Development of the FECPAKG2 system to manage fluke infection in sheep and cattle

  • Claire Reigate

Student thesis: Doctoral ThesisDoctor of Philosophy


Good diagnostics are fundamental to the war on disease. Fasciola hepatica (liver fluke) and Calicophoron daubneyi (rumen fluke) are parasitic flukes that can infect sheep and cattle reared on pasture-based systems, and are a challenge to livestock farmers globally. Currently control on-farm largely relies heavily on anthelmintic treatments, often without a confirmed diagnosis. There are multiple immunological and coprological tests available to diagnose liver fluke infection (fasciolosis), however no single test can be considered as having adequately high sensitivity and specificity in the field setting, and none can be considered as ‘pen-side’ for use directly on farms. Rumen fluke infection (paramphistomosis) is considered an emerging yet widespread issue in the UK, and diagnosis of patent infection is limited to faecal egg counts (FECs). Fluke faecal egg counts (flukeFECs) are a simple, non-invasive method used to detect the presence of patent liver and rumen fluke infection. A range of flukeFEC protocols exist but they vary in complexity, precision and accuracy and have not yet been adapted for on-farm use. The FECPAKG2 system is a commercial FEC kit developed for farmers, allowing them to perform regular FECs on their livestock to diagnose and monitor nematode infection. Flukefinder® is a commercially available flukeFEC kit. The current work has developed and tested a protocol that amalgamates a modified Flukefinder® method with the FECPAKG2 system to detect F. hepatica and C. daubneyi eggs in artificially spiked sheep and cattle faeces. A sedimentation cassette was designed for the purposes of this project and two protocols were developed (FECPAK-ALL and FECPAK-GRID), dependent on the area of the slide that was observed. The egg recovery capabilities of these methods were compared with two other flukeFEC methods (Flukefinder® and the Becker Sedimentation) at different egg concentrations (2, 5, 10 and 20 epg). Overall, fluke eggs were more likely to be recovered from cattle faeces than sheep (P < 0.001). FECPAK-ALL and FECPAK-GRID had fluke egg detection limits of 10 epg and 5 epg in sheep and cattle, respectively. Liver fluke eggs are more readily recovered from cattle and sheep faeces than rumen fluke eggs (P < 0.001). Following the eggspiking experiments, the Flukefinder®-FECPAK (FF-FEC) method was evaluated in naturally infected sheep in an abattoir setting. A Bayesian Latent Class Modelling approach was used to estimate the diagnostic characteristics of fluke-FECPAKG2, gall bladder examination and liver inspections in the absence of a gold standard test under different modelling scenarios. Model 3 reported a sensitivity estimate for FF-FEC of 0.690 (BCI 0.573 – 0.797). To investigate the dynamics of liver and rumen fluke egg shedding in naturally infected ewes, a 7-day longitudinal study was undertaken. The flukeFEC variability within and between animals, and within faecal sample was highlighted. Lastly, the potential of using machine learning to identify fluke eggs in digital images was explored. Preliminary testing suggests the machine learning algorithm has the capacity to recognise liver fluke eggs in an image as it had a sensitivity and specificity of the 85.5% and 94.0% respectively. The machine learning algorithm was able to successfully discriminate between liver and rumen fluke eggs. The results from this research have provided the tools to develop a commercial flukeFEC kit that farmers, veterinarians and researchers can use to detect and monitor liver and rumen fluke infection on farms. It has also highlighted the complexity of interpretating flukeFECs results and presented encouraging results exposing the exciting possibility of employing machine learning in parasite diagnostics.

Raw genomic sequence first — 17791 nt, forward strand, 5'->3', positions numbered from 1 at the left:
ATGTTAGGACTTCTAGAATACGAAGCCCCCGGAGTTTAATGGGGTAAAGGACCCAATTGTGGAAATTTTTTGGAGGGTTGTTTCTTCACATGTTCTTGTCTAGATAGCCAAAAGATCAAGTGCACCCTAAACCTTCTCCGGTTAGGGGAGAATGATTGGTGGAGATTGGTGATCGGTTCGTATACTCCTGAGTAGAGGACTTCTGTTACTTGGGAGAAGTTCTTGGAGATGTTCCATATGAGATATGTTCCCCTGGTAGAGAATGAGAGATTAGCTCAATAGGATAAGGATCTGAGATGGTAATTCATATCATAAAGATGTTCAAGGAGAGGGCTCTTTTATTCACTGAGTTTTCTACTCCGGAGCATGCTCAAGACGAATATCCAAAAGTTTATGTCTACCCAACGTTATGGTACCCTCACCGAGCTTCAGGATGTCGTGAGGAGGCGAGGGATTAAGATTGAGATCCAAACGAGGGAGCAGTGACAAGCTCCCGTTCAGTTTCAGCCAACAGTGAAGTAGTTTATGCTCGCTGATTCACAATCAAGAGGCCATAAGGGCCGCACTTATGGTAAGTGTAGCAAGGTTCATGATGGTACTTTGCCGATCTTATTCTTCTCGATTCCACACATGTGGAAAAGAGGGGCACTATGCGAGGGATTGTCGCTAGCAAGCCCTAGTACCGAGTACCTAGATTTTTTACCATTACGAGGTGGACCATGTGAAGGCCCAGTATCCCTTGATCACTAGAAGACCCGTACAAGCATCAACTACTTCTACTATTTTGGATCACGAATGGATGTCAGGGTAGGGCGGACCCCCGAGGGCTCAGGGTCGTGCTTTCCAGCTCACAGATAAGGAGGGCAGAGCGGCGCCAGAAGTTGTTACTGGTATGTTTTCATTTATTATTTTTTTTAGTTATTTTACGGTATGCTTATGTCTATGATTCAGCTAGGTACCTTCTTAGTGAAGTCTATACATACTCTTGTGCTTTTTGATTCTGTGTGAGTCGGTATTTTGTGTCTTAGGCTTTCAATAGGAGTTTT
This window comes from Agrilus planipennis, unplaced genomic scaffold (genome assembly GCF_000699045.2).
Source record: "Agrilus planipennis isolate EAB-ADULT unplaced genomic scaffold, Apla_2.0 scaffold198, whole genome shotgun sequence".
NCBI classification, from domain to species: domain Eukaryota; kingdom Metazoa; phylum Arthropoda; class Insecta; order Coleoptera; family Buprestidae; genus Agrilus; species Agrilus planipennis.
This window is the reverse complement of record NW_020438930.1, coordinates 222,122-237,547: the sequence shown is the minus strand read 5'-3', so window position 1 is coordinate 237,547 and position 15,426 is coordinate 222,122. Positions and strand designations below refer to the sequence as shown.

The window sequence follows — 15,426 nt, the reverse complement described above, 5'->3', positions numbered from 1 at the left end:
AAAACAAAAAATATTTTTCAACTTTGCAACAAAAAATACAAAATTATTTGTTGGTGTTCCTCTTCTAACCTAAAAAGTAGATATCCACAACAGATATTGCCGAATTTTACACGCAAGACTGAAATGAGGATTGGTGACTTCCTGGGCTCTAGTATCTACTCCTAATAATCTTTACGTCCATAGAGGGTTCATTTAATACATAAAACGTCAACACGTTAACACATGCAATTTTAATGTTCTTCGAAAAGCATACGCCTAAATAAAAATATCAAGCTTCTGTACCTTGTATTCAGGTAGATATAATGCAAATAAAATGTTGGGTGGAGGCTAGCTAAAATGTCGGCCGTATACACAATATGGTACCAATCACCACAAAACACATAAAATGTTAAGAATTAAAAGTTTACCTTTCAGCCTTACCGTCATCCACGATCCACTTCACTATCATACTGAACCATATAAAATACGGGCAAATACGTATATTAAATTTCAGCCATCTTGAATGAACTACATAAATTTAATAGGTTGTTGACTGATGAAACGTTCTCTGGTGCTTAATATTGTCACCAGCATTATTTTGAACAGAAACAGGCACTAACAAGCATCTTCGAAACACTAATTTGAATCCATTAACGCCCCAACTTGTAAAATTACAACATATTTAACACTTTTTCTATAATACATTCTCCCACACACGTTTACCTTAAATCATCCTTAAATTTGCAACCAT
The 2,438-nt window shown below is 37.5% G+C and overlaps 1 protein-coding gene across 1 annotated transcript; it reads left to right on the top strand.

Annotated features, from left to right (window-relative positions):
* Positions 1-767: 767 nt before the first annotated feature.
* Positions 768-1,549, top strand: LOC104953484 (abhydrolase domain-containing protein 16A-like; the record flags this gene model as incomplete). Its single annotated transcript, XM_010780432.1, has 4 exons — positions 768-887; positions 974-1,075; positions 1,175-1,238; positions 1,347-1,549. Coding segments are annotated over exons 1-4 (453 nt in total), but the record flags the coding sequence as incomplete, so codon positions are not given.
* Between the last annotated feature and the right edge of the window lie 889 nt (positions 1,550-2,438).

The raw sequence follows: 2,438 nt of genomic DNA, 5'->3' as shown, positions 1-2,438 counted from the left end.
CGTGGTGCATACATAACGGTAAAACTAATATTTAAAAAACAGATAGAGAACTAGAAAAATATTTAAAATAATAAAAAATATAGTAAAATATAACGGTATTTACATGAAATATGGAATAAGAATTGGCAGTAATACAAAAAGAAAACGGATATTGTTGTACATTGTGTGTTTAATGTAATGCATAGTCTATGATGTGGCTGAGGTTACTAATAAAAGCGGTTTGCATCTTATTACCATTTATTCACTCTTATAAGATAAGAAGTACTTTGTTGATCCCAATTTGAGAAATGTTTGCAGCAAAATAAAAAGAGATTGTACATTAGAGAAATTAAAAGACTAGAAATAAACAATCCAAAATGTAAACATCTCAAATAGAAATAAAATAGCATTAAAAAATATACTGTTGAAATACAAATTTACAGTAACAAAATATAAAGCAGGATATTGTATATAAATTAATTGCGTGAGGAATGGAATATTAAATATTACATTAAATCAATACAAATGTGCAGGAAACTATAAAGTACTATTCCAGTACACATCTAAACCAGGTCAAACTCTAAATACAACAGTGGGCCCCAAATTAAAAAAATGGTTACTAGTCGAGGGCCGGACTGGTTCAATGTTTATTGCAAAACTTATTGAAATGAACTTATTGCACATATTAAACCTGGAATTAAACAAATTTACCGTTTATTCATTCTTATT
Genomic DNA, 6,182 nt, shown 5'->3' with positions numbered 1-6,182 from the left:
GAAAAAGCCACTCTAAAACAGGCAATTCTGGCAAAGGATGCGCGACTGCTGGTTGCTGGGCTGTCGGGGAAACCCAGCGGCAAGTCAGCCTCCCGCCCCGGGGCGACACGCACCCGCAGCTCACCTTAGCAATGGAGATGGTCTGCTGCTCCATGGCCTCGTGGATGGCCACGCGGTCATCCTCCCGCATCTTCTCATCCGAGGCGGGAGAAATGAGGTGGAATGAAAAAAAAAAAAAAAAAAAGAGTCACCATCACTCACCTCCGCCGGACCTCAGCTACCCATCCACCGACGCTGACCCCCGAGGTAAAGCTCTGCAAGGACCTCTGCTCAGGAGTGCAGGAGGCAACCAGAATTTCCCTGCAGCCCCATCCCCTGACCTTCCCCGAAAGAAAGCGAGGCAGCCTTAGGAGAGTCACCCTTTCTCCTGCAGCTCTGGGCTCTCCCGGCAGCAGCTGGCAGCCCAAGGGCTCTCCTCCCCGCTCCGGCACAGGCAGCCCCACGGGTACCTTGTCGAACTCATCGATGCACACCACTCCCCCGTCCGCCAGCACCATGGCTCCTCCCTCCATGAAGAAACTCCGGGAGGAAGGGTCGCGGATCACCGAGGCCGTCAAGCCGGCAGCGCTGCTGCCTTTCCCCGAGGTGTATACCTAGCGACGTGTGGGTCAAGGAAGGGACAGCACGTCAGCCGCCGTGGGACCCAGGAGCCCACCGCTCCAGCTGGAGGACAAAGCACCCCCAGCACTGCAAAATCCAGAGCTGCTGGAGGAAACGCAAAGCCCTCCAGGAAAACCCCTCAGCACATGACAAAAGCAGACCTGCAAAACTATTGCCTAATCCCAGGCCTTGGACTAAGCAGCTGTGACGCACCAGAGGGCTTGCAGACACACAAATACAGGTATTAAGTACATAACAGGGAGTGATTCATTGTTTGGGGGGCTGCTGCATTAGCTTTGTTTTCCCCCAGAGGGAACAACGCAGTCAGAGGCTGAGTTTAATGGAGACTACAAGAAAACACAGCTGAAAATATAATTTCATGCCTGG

Date of Award2021
Original languageEnglish
Awarding Institution
  • Aberystwyth University
SponsorsKnowledge Economy Skills Scholarships
SupervisorPeter Brophy (Supervisor) & Hefin Williams (Supervisor)

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